- Researchers find a 114% increase in remote workers coupled with a 59% increase in adoption of bring-your-own-device (BYOD) policies
- Situation ‘wreaks havoc’ among enterprise IT security teams as volume of threats and security incidents increase dramatically
- Decision makers develop an appetite for cloud security solutions as IT staff and budgets diminish
Business operations increasingly center on the cloud as COVID-19 presses ahead, forcing companies to rely on remote workforces as we move into 2021. And, while some businesses are faring better than others in these tumultuous times, IT professionals everywhere agree that cyber risk has increased substantially as organizations must facilitate remote access to mission-critical applications and data.
In a web-based survey of 600 enterprise IT security professionals from seven countries and 19 industries, CyberEdge Group reveals the pandemic has marked a 114% jump in remote workers and a 59% increase in bring-your-own-device (BYOD) policy adoption. 73% of enterprises are said to have experienced elevated third-party risks amongst partners and suppliers.
The situation, in the researchers’ words, has “wreaked havoc” among enterprise IT security teams.
“The top-three challenges experienced by enterprise IT security teams have been an increased volume of threats and security incidents, insufficient remote access / virtual private network (VPN) capacity, and increased risks due to unmanaged devices,” according to the report, The Impact of COVID-19 on Enterprise IT Security Teams.
53% of IT security teams were already understaffed before the pandemic began. Worse still, 67% of enterprise security teams were forced to temporarily reduce personnel expenses through hiring freezes (36%), temporary reductions in hours worked (32%), and temporary furloughs (25%). One in six (17%) were forced to lay off personnel.
‘An increased appetite for cloud-based IT security solutions’
To cope with the rise in security incidents associated with remote-work conditions, IT decision makers have started warming up to cloud security.
“Arguably the biggest impact that the COVID-19 pandemic has had on the IT security industry is an increased appetite for cloud-based IT security solutions,” the researchers noted. “This is primarily driven by the massive increase in remote workers but may also be influenced by having fewer IT security personnel available on site to install and maintain traditional on-premises security appliances.”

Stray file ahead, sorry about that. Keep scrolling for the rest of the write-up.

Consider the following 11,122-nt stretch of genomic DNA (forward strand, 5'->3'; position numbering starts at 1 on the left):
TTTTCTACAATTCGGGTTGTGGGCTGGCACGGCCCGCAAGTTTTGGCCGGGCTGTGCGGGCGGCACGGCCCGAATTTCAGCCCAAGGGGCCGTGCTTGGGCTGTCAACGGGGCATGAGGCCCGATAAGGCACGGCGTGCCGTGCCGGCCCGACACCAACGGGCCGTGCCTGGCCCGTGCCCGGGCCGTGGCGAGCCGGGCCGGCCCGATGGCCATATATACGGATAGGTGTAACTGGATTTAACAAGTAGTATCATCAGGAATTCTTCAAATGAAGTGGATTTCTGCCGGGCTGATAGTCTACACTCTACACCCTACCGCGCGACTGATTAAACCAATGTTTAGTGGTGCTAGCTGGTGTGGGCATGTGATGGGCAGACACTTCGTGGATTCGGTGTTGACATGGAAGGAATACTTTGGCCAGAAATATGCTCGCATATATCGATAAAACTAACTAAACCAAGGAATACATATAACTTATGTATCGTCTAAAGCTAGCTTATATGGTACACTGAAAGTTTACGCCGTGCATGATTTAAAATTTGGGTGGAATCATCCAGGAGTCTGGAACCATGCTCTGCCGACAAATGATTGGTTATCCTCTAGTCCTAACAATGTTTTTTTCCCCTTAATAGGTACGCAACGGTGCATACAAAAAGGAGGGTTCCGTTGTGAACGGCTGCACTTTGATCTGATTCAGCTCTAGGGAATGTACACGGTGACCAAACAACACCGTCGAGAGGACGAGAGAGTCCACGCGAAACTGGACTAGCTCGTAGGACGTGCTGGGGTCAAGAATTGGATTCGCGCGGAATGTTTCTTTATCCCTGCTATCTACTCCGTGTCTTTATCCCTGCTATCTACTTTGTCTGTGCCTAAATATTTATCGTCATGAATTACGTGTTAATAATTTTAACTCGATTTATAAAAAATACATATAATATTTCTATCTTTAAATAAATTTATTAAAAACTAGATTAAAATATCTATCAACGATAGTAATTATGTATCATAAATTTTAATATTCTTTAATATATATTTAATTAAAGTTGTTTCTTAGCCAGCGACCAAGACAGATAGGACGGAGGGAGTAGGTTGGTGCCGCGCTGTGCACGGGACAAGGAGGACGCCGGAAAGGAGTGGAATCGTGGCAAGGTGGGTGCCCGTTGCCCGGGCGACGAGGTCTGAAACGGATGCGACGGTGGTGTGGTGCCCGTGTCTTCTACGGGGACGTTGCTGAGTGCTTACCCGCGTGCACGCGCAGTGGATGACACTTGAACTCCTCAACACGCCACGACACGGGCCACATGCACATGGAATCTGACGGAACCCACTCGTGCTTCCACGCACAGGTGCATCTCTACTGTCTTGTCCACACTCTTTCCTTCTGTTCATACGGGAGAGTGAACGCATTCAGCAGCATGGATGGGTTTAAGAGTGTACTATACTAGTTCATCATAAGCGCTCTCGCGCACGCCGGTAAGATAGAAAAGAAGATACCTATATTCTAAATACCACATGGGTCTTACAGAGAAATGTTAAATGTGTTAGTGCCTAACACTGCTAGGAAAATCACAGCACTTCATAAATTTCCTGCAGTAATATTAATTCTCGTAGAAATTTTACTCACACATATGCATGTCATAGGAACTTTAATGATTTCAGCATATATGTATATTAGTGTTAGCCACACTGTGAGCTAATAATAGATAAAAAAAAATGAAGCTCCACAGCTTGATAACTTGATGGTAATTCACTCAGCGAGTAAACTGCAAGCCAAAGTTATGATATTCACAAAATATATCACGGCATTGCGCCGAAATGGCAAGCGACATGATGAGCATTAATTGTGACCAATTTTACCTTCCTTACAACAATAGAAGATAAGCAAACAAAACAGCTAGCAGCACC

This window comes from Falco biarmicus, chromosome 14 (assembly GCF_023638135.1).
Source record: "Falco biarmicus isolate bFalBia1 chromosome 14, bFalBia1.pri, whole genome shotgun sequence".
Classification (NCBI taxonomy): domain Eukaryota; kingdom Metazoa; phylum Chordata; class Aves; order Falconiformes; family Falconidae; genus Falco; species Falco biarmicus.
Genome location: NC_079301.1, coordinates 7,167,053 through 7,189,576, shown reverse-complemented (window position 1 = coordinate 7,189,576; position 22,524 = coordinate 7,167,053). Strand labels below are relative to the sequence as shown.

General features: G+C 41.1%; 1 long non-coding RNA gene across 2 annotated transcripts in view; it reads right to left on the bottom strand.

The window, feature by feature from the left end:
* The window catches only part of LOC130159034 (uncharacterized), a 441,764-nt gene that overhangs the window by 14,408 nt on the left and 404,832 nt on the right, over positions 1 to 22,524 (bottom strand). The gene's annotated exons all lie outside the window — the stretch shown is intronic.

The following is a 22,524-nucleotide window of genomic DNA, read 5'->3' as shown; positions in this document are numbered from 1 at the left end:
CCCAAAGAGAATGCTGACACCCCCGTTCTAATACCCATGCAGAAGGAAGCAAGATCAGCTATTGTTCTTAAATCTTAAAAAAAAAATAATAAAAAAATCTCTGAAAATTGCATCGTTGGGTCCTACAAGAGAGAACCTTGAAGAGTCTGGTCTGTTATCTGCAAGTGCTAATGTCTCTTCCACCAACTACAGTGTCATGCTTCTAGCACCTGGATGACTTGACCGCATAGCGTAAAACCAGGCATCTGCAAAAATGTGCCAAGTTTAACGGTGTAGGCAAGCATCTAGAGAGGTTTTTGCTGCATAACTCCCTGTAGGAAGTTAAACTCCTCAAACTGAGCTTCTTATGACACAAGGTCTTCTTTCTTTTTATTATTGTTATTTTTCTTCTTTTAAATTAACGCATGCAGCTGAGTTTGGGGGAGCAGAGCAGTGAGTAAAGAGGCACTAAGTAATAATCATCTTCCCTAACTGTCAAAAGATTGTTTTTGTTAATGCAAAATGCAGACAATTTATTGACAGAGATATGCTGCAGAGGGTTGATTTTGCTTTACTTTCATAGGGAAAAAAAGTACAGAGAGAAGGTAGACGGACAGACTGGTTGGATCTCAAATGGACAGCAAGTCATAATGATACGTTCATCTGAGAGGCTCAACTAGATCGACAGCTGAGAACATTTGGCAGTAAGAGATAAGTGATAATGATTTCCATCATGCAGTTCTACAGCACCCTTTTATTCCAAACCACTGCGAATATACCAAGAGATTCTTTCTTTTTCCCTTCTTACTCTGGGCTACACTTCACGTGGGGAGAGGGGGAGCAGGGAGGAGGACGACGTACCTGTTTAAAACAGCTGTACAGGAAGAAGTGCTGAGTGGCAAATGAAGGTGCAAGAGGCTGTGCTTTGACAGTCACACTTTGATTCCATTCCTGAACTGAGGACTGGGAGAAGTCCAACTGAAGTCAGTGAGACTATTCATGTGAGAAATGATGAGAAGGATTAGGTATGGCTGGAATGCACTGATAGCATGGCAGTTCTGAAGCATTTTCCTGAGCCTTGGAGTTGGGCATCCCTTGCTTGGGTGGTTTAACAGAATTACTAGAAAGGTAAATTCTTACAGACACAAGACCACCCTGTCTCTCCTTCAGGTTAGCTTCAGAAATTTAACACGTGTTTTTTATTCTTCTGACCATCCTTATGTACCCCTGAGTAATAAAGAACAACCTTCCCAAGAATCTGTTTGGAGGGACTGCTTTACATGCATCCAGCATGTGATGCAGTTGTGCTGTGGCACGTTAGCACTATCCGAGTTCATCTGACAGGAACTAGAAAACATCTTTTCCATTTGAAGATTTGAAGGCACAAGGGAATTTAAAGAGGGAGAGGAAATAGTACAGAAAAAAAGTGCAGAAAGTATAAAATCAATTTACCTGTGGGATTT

While 75% of IT security decision makers in the survey indicated an increased preference for cloud-based security solutions, 78% of those with professional IT security certifications feel the credential has made them better equipped to address pandemic-fueled challenges. In fact, next year, enterprises plan to increase security training and certification budgets by an average of 6%.
To secure employee-owned devices connecting to company applications and data, 59% of enterprises are investing in antivirus solutions.
Also notable is that 81% of IT security professionals actually enjoy working from home, and nearly half of them plan to do so at least part-time once a COVID-19 vaccine is developed.
Consistent findings throughout the year
Conducted in August, the CyberEdge survey echoes findings published by Bitdefender months earlier, in a global survey of 6,700+ IT professionals.
By May, Bitdefender had already learned that:
- 50% of organizations had no contingency plan to address a situation like COVID-19
- 86% of IT pros were admitting that attacks were on the rise during the pandemic
- and 81% were convinced remote work was here to stay
In an even earlier study, Bitdefender uncovered that IT pros were increasingly focusing on cybersecurity training as part of their mitigation strategy against attacks targeting insiders.
“This is proved by the fact that organizations which are placing more emphasis on training are better at detecting attacks quickly, and more efficient at isolating them,” Bogdan Botezatu, Director or Threat Research at Bitdefender, said at the time.
“Ultimately, cybersecurity has improved over the last 36 months, but IT workers are still facing a great deal of stress and risk. This means that getting the right strategies and solutions in place is imperative. In fact, it will ensure the trend of stress and risk doesn’t stretch into future years,” said Botezatu.